Radio | Books
Need a break from monotonous traffic updates during your morning commute? If youre in the Chesapeake Bay region, you can tune in to learn all about the 64,000-square-mile watershed instead. Since early 2000, four of us from the Sierra Clubs Maryland Chapter have produced Watershed Radio, a daily one-minute program that is provided free to ten stations in New York, Virginia, and Maryland. "Watershed is like National Public Radios popular StarDate series," says Janis Oppelt, a writer-producer, "only a little more down-to-earth." Each program focuses on a specific aspect of Chesapeake Bay: plants and animals, ecologically sensitive places, environmental threats, reflections on how the watershed has changed with urbanization, or advice to listeners on preserving and restoring the ecosystem.
By the end of 2001, we had produced more than 350 Watershed programs, with titles like "Invasion of the Horseshoe Crabs," "UV and the Bay," and "Neighborhood Nest Watch." Most stations broadcast the programs during morning and afternoon "drive time." "With our areas gridlock problems," says Oppelt, "people spend a lot of time in their cars listening to the radio. Its a good opportunity to remind them of the natural world."
Watershed Radio began with a simple ad in the Maryland Chapters newsletter in 1999. Struck by how little I heard or saw about Chesapeake Bay in the mainstream media, I placed the ad to see who was out there with the energy, interest, and skills to develop a radio series.
The first to respond was Dr. Robin Jung, a herpetologist with the U.S. Geological Survey in Maryland, who is also a talented singer and musician. With a little training from veteran television and radio narrator (and Sierra Club member) Lary Lewman, Jung became the voice of the new series.
Two more volunteers followed: science writer Oppelt and Andy Roberts, a writer, musician, and recording engineer. We called our series Watershed Radio because of the Chesapeake Bay focus and our belief that the struggle to save the regions environmentnow home to 15 million peoplewas approaching a critical moment.
Another Sierra Club volunteer, artist Tom Chalkley, created the series logo, a duck quacking into an old-time microphone in the middle of a rain shower. The volunteers quickly became known as "the Ducks," and set to work producing a monthly CD with 19 to 23 programs for delivery to radio stations.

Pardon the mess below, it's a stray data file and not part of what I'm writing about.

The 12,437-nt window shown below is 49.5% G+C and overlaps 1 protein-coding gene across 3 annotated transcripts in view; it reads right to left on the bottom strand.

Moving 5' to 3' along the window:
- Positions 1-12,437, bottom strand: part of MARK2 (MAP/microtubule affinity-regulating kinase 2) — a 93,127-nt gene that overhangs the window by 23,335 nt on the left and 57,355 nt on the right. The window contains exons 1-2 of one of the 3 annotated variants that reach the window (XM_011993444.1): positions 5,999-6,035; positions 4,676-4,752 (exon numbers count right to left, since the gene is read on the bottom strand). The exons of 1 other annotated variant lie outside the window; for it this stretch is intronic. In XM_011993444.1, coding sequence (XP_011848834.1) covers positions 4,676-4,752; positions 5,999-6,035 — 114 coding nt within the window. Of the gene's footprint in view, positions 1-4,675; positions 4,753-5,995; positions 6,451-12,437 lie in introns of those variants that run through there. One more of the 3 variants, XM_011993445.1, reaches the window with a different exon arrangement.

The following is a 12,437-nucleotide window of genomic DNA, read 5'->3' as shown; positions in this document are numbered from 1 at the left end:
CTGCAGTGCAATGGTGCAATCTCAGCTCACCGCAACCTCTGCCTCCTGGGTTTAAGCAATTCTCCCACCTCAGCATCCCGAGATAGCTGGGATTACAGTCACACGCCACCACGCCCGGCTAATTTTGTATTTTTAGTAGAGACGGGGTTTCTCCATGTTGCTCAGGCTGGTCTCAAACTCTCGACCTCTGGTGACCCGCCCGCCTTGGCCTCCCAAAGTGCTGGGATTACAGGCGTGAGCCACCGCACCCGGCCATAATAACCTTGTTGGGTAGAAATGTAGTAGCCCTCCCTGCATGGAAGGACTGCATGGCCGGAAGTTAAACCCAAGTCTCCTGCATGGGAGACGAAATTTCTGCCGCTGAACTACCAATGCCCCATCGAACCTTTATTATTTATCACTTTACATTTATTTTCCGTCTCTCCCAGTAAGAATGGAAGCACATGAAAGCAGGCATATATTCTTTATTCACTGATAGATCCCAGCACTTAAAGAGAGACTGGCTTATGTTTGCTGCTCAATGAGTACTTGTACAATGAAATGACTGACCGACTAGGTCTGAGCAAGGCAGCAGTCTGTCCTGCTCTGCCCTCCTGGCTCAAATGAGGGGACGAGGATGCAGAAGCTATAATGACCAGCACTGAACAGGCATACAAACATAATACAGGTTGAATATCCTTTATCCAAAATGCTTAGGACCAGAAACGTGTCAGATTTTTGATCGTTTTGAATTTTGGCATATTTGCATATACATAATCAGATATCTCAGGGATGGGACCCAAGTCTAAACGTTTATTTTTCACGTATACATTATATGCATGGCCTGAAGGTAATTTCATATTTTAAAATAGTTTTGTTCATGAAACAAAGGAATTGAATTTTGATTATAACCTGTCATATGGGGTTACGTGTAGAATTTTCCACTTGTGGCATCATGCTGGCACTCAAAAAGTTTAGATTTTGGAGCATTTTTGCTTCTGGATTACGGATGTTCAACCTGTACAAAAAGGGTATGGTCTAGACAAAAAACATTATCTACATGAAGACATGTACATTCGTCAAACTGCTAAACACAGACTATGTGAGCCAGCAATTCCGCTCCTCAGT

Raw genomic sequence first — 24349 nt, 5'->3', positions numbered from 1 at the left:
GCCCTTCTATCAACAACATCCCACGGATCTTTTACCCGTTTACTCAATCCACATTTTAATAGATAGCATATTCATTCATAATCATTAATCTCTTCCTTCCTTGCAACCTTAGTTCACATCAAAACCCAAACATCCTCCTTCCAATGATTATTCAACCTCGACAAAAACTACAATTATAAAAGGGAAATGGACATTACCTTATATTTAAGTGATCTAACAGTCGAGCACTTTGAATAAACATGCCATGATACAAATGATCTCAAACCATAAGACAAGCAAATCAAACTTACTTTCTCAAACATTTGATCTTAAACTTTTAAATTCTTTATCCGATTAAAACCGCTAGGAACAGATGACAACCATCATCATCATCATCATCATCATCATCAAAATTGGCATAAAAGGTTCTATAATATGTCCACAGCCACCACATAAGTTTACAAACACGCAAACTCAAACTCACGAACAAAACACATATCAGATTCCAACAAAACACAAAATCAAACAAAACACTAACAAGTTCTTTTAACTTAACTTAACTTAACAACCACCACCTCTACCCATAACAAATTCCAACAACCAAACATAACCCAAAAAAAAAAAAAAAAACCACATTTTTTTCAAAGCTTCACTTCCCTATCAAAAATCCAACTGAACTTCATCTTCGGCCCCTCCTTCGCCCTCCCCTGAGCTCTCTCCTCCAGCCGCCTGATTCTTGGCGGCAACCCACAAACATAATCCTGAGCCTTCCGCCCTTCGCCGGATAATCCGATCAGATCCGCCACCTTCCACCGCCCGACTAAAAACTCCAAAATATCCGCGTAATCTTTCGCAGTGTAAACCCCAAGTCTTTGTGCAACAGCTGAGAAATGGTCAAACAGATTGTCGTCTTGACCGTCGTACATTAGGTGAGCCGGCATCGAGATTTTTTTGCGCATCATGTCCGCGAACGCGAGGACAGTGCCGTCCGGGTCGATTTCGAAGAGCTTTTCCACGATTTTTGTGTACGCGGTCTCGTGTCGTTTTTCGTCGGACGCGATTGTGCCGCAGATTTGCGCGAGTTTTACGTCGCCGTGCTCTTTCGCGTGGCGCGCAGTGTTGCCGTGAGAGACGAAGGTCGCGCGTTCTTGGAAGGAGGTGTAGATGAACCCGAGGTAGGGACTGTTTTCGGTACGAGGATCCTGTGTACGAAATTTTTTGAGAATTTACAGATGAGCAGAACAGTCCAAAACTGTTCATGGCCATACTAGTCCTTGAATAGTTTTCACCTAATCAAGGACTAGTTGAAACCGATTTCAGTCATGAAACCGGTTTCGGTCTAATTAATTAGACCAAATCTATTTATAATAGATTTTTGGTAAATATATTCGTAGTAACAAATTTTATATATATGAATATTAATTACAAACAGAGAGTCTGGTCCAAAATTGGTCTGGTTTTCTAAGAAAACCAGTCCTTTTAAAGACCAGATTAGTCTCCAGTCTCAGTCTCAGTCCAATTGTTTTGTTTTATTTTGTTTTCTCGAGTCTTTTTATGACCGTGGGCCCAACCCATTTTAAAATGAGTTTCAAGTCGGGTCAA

Each one-minute program contains just 42 seconds of new materialand fewer than 100 wordspresenting a serious editing challenge. "Once we mastered the haiku of radio," says Jung, "I was surprised how much we could communicate in a minute." Watershed Radio begins with the screech of a red-tailed hawk, an opening sound montage, and Jungs words, "From the Blue Ridge to the Bay . . . Its Watershed."
Last year, radio stations began asking for more material. We experimented with doing a two-minute program, but that more than doubled our workload. So with the help of a longtime ally, the Smithsonian Environmental Research Center, we created a companion Web site that is integrated with each radio program: www.watershedradio.org.
The programs reach is expanding in other ways, too. Eddy Yinkey, a high school biology teacher in Gaithersburg, Maryland, has used it to set the tone at the beginning of her classes. "It helps my students focus their attention and their thinking," Yinkey says. "We do research and follow-up activities based on the program."
The potential for a series like Watershed is limited only by our imaginations and our resources. People always want to know about nature in the place they live. --Chris Bedford
For more information, contact Watershed Radio, Maryland Chapter/Sierra Club, 7338 Baltimore Ave., Suite 101A, College Park, MD 20740.
Up to Top | 1 | 2